Saturday, June 8, 2013


When Jack Pierce died in 1968, few in the movie industry seemed to take note of his passing.  As Frank Taylor wrote in the LOS ANGELES TIMES, only 24 mourners attended his funeral.  But a small cadre of Pierce’s fans led, of course, by Forrest J. Ackerman worked valiantly to keep alive the memory of his magnificent makeup achievements.  Today, Jack Pierce is a revered figure among horror film fans as the creative genius behind the iconic Universal Studios monsters of the 1930s and 1940s.  The Cinema Makeup School in Los Angeles honored him on May 30 with the dedication of the Jack Pierce Memorial Gallery for Makeup and Character Arts.

The Gallery is a sight to behold!  In a beautifully appointed room just off the entrance to the school office, are some amazing examples of work by teachers and alumni from the Cinema Makeup School.  Two of Joel Harlow’s mermaids from PIRATES OF THE CARIBBEAN occupy a platform in the center of the gallery.    Two masks created by contestants in SyFy television’s FACE OFF makeup show are there, as well as a beautiful sculpture of the Creature from the Black Lagoon, standing about three feet tall.  A sample of Lee Joyner’s makeup for the Jack Pierce character in the Pierce tribute stage play is featured.

The highlights of the gallery for me were two pieces by Brent Armstrong.  The first is a stunning head and shoulders likeness of Karloff as the Mummy, with one of his wrappings supporting him on a column with hieroglyphics printed on the sides.  The second is a fantastic bust of Jack Pierce, with images of his various creations engraved in the sides of the sculpture.  The bust’s stand slowly rotates so the viewer may see all the monstrous faces adorning the work.  It is a truly wonderful piece of art.  If you are in the Los Angeles area, a visit to the school’s gallery is well worth your time.

Brent Armstrong's The Mummy sculpt.

Jack Pierce bust by Brent Armstrong.

Positive cast of Jack Pierce that makeup appliances were pulled from for the Scott Essman-produced film tribute to Pierce.
The dedication ceremony featured an excellent overview of Mr. Pierce’s career by Scott Essman, author of the commemorative magazine JACK PIERCE: THE MAN BEHIND THE MONSTERS and the producer of the stage play about the makeup artist.  The presentation took place in an expansive classroom, with large-screen television monitors placed around the room to show photos from the various movies of Pierce’s career.  The remaining wall space is taken up by large mirrors, and the images of werewolves, mummies, and man-made monsters could be seen from all angles.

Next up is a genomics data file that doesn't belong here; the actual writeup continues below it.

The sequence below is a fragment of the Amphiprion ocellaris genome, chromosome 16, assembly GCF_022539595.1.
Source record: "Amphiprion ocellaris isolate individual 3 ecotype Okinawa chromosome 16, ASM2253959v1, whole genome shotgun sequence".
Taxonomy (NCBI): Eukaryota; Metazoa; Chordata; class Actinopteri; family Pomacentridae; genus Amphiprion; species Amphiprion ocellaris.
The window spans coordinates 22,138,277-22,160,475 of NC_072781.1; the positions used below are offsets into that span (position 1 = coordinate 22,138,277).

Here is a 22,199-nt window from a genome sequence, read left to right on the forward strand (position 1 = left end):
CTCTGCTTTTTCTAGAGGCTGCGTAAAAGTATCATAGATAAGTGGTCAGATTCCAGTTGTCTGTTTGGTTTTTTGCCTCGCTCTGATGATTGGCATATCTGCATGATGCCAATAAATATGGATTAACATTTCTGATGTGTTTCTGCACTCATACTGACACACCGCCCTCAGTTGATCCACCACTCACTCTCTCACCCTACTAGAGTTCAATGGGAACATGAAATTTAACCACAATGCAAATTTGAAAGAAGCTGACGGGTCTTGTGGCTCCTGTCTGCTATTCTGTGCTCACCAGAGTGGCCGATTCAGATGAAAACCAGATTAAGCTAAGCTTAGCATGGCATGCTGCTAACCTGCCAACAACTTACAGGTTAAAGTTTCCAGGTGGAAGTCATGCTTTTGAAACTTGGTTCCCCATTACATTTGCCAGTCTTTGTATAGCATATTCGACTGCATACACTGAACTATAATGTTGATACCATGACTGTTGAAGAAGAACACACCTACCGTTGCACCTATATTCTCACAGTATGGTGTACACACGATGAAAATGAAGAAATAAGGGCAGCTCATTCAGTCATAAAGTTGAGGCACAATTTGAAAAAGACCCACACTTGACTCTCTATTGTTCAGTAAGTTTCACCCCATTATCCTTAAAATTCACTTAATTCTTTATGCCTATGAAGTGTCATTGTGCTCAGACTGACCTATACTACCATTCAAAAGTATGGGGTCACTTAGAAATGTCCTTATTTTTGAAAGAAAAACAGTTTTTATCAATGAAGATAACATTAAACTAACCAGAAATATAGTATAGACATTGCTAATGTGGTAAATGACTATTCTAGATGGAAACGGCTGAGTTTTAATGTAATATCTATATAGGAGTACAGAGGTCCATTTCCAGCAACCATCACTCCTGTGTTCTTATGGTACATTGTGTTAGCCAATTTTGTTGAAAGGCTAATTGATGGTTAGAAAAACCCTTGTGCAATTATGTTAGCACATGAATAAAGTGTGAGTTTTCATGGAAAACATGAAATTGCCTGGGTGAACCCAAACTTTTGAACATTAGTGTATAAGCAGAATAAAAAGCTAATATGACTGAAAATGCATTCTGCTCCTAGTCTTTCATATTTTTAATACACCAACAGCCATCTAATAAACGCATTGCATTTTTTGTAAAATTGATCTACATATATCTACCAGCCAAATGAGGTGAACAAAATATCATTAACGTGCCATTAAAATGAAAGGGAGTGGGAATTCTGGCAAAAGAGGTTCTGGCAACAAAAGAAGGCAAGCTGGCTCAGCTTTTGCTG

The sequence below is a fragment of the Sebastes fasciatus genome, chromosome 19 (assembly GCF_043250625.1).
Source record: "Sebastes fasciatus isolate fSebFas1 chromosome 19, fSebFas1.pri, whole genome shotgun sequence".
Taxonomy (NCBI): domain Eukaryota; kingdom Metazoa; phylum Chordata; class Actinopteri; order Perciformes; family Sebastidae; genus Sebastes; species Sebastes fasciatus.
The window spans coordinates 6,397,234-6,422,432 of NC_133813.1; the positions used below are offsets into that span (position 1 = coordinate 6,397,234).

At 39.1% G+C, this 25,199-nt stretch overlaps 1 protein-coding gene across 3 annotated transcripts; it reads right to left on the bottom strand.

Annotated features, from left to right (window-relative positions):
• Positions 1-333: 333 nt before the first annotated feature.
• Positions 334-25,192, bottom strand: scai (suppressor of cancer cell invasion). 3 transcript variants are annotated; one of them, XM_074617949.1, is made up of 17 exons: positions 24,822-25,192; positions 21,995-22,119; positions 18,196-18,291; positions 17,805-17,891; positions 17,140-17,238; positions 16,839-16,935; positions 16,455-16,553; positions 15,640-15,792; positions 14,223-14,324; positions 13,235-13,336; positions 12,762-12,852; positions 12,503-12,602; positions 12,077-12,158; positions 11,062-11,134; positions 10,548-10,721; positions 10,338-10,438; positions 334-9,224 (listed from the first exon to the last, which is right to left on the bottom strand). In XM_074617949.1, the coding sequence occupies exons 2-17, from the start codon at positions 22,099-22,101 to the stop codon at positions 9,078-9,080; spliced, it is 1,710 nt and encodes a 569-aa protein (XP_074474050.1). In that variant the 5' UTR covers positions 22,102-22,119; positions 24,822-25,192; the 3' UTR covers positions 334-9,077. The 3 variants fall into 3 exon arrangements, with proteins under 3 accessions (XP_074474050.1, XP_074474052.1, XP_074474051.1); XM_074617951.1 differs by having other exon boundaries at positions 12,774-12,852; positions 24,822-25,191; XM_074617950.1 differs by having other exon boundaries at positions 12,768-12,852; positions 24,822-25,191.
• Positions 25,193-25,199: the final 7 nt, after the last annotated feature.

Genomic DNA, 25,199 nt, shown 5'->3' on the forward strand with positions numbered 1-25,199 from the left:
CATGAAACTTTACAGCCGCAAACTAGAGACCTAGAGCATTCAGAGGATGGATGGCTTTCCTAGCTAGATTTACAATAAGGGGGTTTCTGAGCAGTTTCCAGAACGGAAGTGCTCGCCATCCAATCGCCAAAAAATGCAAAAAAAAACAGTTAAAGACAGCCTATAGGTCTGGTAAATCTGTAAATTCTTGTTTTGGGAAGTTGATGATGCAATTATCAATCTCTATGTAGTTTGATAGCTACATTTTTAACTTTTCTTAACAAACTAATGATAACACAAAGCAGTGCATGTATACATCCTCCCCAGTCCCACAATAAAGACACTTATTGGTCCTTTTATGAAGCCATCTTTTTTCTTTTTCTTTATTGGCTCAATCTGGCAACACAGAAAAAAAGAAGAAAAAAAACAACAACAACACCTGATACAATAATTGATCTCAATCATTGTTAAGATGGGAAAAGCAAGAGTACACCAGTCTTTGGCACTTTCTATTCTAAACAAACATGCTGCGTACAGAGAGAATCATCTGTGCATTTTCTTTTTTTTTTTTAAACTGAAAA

The audience consisted primarily of young makeup students who have travelled from across the country—if not the globe—to learn the art of makeup, hairstyling, and fashion design in the heart of the entertainment industry.  It was clear that not all of the twenty-somethings in the group had heard of Boris Karloff or jack Pierce, but they definitely were familiar with their characters.   The students paid close attention as Essman described the painstaking, time-consuming process of turning Karloff into the Mummy.  After stating that the mummy makeup took about eight hours to apply, Scott posed the question to the prospective filmmakers, “If your actor has a 9:00 a.m. call time, when would you have to start applying his makeup?”  Eyes widened and jaws dropped as they mentally calculated the answer!  Mr. Essman spent a fair amount of time on Frankenstein’s monster and the wolf-man, as well as the mummy, but picked up the pace for the later stages of Pierce’s career.  Upon the conclusion of the presentation, Scott was swarmed by students asking for his autograph.

Scott Essman signing autographs.
The gallery is open to the public free of charge during school hours, 8:30 to 5:30, Monday through Friday.  Nate Cohn, a member of the school’s administration, told me that the Gallery’s exhibits will be rotated on a regular basis, so people will be able to see multiple examples of masks, makeup, and art from the school’s students, teachers, and alumni.  The Cinema Makeup School is located at 3780 Wilshire Blvd. in Los Angeles, next to the Wiltern Theater.  It is a stately older building with an elevator lobby that hearkens back to earlier times, the type of building one sees too infrequently in Los Angeles.  The school offers a comprehensive course of study in makeup (beauty as well as special effects) for TV, movies, and photography; hair styling; fashion design; maquette sculptures, and other aspects of cinema art.  Check out its WEB SITE for more photos and further information

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